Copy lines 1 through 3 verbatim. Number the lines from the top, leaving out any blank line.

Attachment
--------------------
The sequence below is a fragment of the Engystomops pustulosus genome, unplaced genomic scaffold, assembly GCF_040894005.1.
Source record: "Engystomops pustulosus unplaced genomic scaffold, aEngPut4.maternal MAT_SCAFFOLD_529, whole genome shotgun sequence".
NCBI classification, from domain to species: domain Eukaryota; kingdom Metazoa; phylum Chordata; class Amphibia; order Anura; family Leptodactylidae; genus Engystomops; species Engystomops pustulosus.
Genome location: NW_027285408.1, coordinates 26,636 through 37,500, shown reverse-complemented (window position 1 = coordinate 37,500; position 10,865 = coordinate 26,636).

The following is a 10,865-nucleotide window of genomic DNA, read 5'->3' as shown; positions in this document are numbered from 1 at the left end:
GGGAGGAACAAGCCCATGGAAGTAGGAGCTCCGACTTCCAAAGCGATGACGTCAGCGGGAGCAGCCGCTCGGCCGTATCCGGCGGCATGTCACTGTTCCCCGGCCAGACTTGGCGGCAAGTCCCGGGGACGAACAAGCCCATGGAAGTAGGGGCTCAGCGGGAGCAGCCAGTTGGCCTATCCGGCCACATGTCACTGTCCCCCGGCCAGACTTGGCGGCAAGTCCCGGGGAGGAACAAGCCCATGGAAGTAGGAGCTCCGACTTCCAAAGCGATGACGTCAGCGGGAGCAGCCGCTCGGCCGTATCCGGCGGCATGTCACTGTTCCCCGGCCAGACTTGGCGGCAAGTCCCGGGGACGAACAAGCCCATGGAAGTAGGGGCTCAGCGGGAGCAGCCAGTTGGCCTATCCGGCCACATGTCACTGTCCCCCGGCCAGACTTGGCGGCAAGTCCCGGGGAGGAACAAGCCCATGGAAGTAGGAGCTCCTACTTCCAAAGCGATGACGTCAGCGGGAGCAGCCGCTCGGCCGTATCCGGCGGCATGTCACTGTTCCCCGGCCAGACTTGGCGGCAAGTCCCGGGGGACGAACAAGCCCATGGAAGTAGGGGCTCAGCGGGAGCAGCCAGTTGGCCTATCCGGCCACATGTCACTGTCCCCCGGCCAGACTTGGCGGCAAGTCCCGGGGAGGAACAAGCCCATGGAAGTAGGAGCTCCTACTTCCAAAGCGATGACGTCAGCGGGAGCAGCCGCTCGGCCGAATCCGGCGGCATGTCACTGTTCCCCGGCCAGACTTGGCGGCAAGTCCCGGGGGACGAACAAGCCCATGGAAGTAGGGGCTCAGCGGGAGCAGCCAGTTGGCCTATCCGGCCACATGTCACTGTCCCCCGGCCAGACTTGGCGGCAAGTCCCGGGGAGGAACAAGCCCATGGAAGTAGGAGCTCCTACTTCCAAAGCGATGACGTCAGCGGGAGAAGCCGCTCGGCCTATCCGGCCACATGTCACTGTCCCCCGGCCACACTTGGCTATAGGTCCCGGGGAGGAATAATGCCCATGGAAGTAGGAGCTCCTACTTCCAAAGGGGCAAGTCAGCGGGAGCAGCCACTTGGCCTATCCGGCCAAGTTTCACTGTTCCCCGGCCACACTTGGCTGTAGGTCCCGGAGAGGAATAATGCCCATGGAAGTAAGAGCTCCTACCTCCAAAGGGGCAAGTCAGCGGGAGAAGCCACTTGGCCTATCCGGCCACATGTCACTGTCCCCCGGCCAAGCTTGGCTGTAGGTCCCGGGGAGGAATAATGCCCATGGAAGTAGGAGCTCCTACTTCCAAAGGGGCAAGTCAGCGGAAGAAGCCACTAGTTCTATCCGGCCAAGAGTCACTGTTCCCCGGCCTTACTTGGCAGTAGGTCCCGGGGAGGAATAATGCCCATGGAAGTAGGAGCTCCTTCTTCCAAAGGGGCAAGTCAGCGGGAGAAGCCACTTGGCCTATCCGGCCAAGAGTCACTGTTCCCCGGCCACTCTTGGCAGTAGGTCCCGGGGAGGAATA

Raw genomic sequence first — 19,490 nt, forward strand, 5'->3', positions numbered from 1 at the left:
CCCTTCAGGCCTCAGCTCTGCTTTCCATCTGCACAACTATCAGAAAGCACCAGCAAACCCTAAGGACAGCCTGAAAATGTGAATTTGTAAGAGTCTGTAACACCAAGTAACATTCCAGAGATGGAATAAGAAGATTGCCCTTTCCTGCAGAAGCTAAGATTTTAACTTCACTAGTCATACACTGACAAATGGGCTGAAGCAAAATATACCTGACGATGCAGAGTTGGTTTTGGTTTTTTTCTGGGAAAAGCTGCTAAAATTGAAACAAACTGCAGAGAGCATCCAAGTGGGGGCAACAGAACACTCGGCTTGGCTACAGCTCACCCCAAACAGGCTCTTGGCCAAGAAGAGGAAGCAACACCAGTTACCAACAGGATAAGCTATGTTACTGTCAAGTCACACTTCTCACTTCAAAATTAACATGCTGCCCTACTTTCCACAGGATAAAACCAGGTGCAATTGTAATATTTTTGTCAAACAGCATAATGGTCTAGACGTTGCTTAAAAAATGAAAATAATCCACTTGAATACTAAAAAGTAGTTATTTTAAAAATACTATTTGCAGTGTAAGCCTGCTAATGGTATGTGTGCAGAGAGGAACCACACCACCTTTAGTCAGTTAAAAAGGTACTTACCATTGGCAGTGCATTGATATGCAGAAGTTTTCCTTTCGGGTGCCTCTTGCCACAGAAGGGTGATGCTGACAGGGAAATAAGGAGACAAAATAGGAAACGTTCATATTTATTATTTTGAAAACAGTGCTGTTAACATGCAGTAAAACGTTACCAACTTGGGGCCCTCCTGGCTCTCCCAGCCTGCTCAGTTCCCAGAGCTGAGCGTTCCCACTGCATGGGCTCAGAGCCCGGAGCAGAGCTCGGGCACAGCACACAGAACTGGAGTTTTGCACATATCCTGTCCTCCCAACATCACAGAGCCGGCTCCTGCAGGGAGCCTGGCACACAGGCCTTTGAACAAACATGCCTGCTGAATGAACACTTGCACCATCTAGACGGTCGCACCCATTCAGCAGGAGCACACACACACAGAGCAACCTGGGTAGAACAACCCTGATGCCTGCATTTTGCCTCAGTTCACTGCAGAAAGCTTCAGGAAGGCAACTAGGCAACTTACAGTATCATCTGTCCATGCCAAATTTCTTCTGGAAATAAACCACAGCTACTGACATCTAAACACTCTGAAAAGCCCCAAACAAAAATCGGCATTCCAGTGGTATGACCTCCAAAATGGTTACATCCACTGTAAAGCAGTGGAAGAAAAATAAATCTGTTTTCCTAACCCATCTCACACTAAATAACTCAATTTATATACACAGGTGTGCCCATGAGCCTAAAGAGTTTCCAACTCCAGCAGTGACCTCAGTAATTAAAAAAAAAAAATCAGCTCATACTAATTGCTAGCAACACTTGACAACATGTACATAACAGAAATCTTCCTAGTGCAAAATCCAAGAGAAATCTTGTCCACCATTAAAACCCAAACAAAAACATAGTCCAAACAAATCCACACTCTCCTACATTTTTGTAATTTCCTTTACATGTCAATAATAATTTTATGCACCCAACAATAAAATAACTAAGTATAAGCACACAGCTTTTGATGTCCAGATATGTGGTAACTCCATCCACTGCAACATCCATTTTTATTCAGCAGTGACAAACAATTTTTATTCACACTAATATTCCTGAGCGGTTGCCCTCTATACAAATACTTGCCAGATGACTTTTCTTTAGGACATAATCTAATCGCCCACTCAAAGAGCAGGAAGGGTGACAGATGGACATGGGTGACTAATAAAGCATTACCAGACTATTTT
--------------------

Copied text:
The sequence below is a fragment of the Engystomops pustulosus genome, unplaced genomic scaffold, assembly GCF_040894005.1.
Source record: "Engystomops pustulosus unplaced genomic scaffold, aEngPut4.maternal MAT_SCAFFOLD_529, whole genome shotgun sequence".
NCBI classification, from domain to species: domain Eukaryota; kingdom Metazoa; phylum Chordata; class Amphibia; order Anura; family Leptodactylidae; genus Engystomops; species Engystomops pustulosus.